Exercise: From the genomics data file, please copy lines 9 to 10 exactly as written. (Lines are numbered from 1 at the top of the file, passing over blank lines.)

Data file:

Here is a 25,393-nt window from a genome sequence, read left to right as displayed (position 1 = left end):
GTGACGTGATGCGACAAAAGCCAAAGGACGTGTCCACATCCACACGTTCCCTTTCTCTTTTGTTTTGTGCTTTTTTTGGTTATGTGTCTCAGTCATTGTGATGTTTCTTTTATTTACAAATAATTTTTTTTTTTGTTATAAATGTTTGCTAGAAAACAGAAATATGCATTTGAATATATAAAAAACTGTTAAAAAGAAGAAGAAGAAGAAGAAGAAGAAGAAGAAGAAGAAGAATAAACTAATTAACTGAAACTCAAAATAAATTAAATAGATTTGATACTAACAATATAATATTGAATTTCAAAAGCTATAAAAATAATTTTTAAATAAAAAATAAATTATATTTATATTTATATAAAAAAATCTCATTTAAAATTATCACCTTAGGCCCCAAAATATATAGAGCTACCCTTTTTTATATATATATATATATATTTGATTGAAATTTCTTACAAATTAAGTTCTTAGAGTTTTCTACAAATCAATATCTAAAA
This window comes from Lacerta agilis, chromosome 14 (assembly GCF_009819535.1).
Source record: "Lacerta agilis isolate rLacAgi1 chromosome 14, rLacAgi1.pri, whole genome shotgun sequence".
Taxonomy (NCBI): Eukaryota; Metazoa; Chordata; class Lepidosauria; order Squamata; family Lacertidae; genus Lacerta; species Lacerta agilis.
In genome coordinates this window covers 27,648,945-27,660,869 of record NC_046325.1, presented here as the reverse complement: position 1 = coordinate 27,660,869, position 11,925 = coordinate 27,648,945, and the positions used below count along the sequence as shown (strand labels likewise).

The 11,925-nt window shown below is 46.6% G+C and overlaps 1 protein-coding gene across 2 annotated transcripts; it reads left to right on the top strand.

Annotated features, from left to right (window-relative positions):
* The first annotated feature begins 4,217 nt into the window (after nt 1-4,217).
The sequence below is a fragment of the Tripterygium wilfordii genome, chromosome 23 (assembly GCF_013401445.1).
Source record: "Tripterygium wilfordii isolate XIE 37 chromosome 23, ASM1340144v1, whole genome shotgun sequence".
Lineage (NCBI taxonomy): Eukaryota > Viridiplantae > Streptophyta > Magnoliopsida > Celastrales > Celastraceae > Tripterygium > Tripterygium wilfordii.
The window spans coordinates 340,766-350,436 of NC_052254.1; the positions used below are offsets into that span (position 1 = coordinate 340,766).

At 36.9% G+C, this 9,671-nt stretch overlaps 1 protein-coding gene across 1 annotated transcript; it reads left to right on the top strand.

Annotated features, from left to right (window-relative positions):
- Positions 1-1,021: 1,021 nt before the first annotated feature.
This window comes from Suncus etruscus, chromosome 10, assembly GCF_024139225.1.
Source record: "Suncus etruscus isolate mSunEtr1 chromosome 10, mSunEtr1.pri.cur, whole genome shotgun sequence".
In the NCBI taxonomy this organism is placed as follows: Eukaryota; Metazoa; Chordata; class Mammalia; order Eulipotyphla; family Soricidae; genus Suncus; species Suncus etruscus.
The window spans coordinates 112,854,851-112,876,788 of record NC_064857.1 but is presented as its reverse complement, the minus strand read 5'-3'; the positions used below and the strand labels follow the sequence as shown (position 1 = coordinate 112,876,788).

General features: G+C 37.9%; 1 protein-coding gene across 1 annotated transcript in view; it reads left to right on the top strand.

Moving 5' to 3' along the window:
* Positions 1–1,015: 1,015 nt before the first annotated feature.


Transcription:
* The first annotated feature begins 4,217 nt into the window (after nt 1-4,217).
The sequence below is a fragment of the Tripterygium wilfordii genome, chromosome 23 (assembly GCF_013401445.1).